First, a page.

Chances are if you reside in a rural or perhaps suburban environment, you live near feral cats – skittish, roughened wild cats that may look like they need some human help, just to run away when approached. These cats aren’t tame and in no way eager to become a house cat and are perfectly capable of living outside on their own, whether it damages some of the ecosystems or not.
If you end up surrounded by these untamed creatures, you have many options. One, you could leave them be and claim they are simply not your problem. This is a favored option for many but by no means a great one. There are over 70 million feral cats in the U.S.A. scientists and alone rightly blame the extinction of thirty-three species of bird on that huge number of cats: cats that hunt, kill and eat all sorts of birds, rodents and reptiles. This overpopulation could quickly result in the extinction of different birds and maybe even some prey mammals. Plus, who wants the reek of a feral cat spraying its territory underneath and around their carport? Yuck.
The second option would be to begin feeding them. This is a much better choice, but still not perfect as your third option, which we’ll discuss in a minute. Feeding these cats at set times during the mornings or evenings and putting a homemade shelter for them is a good idea – cats that are not hungry will pounce halfheartedly and are a lot more likely to end up empty-pawed after the hunt. But this also results in several other problems: spreading diseases and overpopulation. Diseases like toxoplasmosis, parasites, Squirrels in attic removal cost and rabies can spread through a bite or scratch when a neighborhood pet mingles with a feral. Subsequently, diseases can be spread to the unsuspecting owners when they are animal interacts with them. The illnesses can cause death in some events, and despair follows after a creature’s death on account of the sicknesses. This means that the disease could be spread to your outdoor cats and possibly to you and your loved ones!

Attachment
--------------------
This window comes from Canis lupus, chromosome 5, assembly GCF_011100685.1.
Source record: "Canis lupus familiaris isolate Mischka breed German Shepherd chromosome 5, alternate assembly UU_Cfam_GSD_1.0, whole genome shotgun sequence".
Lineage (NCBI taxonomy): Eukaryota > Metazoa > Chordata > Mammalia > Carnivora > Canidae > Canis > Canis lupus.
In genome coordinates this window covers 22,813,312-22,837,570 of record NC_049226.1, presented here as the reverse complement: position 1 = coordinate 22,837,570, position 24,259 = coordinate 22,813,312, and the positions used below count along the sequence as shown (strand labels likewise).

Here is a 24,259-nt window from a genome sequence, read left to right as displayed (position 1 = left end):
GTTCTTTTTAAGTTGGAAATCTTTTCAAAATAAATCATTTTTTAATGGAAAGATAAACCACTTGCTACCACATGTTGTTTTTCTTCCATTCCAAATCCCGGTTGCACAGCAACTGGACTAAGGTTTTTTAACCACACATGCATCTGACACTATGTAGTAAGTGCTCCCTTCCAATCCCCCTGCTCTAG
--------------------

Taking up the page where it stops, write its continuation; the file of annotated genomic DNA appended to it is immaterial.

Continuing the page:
Along with this, cats are like rabbits when it comes to replicating and if none of the cats are sterilized, there will be kittens. This increases the population, increasing the risk factor of the earlier mentioned points. As the cats’ caretaker, you would also need to raise the food you put out for the animals daily due to the additional mouths to feed. You would also be given the task of taming and adopting the kittens out – and just given a certain window of time to do this.
This involved trapping the cats using humane, catch-and-release traps prior to getting them sterilized and releasing them again. This eliminates almost all of the difficulties with having feral cats around your lawn. Now that there are neutered, they won’t be needing any more kittens, they will be vaccinated and dewormed so that they won’t spread parasites or diseases, and they won’t feel the need to spray their territory as much.
Do not be afraid to receive your local shelter or the community involved!
That is where you begin feeding the cats. Keeping them fed once or twice a day ensures they are well-fed. This boosts their immune system also, making them less likely to contract potential sicknesses that are not eliminated by vaccines or deworming. And now that they are feeding daily, they are less inclined to bother so much with searching.
Feral cats are not bad. They help keep mice away from the barn, are interesting to watch and all they need is a bowl of food daily and space to be crazy, free-roaming cats. All you have to do is give them that opportunity!